Ellipsiz set to beef up ready-to-eat meal JV

It is tying up with celebrity chef Justin Quek in a joint venture dubbed "Chef & Chefs"


ENGINEERING services provider Ellipsiz is raising the stakes in its ready-to-eat venture through a tie-up with celebrity chef Justin Quek.

Ellipsiz associate Kalms SG and Mr Quek's JQ Global culinary consultancy have agreed to trade in ready-to-eat meals in a joint venture dubbed "Chef & Chefs".

The move is expected to support Ellipsiz's fresh move into the vending machine business, where the company has teamed up with local greeting card and gift retailer Kalms (Singapore), or Kalms SG. Ellipsiz took a 50 per cent stake in Kalms Investment, which owns 90 per cent of Kalms SG, for S$10 million in May.

Struggling with rents and manpower costs, Kalms shuttered its physical stores in 2016 and turned to vending machines to sell its goods.

It also added Japanese ready-to-eat meals and other imported snacks to its stock. Ready-to-eat meals now make up about 30 per cent of inventory.

A bullish Kelvin Lum, chief executive of Ellipsiz, said that the new joint venture is expected to grow Kalms SG's number of vending machines by 20 per cent to 30 per cent a year.

But, citing confidentiality amid an expansion, he declined to state how many machines are now in the stable.

The expansion into ready-to-eat meals and vending machines comes on the back of the bonanza from the sale of Ellipsiz's probe card business last year, Mr Lum told The Business Times on the phone.

"We want to deploy cash into investments that can complement our current business," he said, referring to product distribution.

Ellipsiz's piggy bank has been well stuffed, after it sold SV Probe to Japan's Nidec Corp for US$70 million. It had S$71.7 million in cash and cash equivalents as at Sept 30, according to its recent first-quarter statements.

But that does not mean that the engineering services business is going away. Mr Lum said that the vending machine operations will not detract from the group's semiconductor services, which he still plans to grow, despite the global chip slowdown.

"Consumer retail is a separate part of the business. The main business will continue, and we're trying to scale up that distribution platform as well."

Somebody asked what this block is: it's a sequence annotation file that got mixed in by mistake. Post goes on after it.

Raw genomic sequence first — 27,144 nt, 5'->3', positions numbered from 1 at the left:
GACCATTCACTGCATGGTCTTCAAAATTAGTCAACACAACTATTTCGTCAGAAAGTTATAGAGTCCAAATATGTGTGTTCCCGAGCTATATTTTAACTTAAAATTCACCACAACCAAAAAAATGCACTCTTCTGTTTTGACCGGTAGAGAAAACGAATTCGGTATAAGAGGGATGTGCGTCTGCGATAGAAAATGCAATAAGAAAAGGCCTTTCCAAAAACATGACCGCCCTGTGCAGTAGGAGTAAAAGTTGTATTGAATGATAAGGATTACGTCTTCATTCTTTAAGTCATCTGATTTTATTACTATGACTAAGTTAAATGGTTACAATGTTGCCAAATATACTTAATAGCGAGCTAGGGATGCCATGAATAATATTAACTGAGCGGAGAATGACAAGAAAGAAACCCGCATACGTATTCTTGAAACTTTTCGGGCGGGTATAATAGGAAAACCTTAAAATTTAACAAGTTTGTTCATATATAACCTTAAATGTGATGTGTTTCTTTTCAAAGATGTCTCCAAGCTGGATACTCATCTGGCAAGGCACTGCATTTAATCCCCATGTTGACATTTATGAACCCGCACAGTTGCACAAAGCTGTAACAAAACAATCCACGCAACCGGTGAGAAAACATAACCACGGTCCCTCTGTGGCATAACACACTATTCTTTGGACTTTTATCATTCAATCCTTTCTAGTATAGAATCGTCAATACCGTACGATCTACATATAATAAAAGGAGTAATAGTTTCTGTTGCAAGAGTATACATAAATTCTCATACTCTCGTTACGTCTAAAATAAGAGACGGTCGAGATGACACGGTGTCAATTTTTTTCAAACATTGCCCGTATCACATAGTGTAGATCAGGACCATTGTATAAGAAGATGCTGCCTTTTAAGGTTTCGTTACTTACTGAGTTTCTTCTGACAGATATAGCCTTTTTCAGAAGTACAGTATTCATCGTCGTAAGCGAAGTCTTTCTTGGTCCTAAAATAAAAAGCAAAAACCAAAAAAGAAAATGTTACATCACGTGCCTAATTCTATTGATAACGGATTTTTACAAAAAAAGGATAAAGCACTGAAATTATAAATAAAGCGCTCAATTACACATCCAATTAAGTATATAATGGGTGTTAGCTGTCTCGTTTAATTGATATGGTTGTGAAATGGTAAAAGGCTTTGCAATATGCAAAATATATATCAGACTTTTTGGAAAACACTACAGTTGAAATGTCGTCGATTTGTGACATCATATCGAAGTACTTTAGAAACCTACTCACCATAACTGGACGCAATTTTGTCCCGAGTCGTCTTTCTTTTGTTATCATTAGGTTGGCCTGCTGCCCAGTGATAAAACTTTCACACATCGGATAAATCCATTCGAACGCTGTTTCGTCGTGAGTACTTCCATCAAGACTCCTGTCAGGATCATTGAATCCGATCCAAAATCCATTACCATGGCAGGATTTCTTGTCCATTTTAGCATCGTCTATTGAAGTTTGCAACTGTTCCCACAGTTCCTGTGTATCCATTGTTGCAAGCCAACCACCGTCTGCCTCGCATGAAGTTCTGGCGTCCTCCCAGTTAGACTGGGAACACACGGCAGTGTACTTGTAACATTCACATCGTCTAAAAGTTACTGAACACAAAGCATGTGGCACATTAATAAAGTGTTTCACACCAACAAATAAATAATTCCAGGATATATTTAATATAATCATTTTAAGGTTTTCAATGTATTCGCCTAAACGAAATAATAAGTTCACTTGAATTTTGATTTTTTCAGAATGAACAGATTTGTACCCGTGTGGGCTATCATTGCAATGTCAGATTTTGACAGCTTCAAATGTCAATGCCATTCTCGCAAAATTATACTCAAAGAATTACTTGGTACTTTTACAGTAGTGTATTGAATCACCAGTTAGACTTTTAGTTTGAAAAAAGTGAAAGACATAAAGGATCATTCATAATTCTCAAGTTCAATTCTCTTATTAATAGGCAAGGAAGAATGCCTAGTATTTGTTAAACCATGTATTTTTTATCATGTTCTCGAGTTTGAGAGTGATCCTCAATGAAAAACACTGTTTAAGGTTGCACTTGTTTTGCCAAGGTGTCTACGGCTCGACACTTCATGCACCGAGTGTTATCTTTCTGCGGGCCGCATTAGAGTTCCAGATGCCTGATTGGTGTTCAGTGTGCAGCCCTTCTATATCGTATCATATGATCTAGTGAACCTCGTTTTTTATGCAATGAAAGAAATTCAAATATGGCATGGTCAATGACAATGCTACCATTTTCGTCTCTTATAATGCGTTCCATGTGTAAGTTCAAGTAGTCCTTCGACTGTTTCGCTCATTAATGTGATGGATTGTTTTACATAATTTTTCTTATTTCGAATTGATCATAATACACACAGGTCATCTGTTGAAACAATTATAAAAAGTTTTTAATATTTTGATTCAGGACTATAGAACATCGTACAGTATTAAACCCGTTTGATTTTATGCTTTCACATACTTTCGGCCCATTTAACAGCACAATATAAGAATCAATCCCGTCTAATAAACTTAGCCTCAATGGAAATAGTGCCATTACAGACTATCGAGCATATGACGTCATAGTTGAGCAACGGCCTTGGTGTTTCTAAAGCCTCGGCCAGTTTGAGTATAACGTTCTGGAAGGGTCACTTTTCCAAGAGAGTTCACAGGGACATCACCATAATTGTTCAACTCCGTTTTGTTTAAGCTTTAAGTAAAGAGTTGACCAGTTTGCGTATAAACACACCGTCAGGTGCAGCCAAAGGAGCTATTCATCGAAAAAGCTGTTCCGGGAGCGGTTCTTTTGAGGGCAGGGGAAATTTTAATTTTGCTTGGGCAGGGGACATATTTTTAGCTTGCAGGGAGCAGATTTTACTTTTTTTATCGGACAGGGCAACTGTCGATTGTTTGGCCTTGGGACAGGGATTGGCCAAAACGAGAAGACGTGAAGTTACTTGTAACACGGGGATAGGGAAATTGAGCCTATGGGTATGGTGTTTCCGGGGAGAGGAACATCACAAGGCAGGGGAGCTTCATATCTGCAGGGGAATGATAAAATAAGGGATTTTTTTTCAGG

Ellipsiz's core business involves distributing test equipment, cleanroom consumables and the like to electronics manufacturing players.

The Chef & Chefs joint venture - which will sell ready-to-eat meals to Kalms SG, its nominees, or third-party customers - will give Kalms SG more control over its product range, said Ellipsiz in a bourse filing.

It added that Kalms SG could benefit from direct involvement in the business from production to sale, thanks to the central kitchen facilities at food manufacturer Gozen.

Kalms SG took a 60 per cent stake in Gozen, which makes ready-to-eat meals, for S$300,000 in August.

"Justin will provide the recipes and the branding and all that," Mr Lum added. Mr Quek, who opened two eateries at Marina Bay Sands this year, also sells pre-mixed sauces and offers industry consulting services.

When asked about the commercial value of the tie-up, Mr Lum said that the arrangement will involve revenue-sharing. Funds for setting up Chef & Chefs came from Kalms SG's internal resources, and is not expected to have any material impact on the consolidated earnings and net tangible assets per share of Ellipsiz for the year to June 30, 2019, said the group.

Ellipsiz recorded S$434,000 in its pre-tax share of losses from Kalms Investment in the first quarter, with Mr Lum noting that the group is likely to continue ploughing money into the company, to pursue growth in countries such as China and Malaysia.

On when the investment will turn around into profitability, he said: "It really depends on how fast we are able to roll out in the region.'

Ellipsiz shares did not traded on Friday, but were last quoted at 44 Singapore cents bid and 45 Singapore cents offered.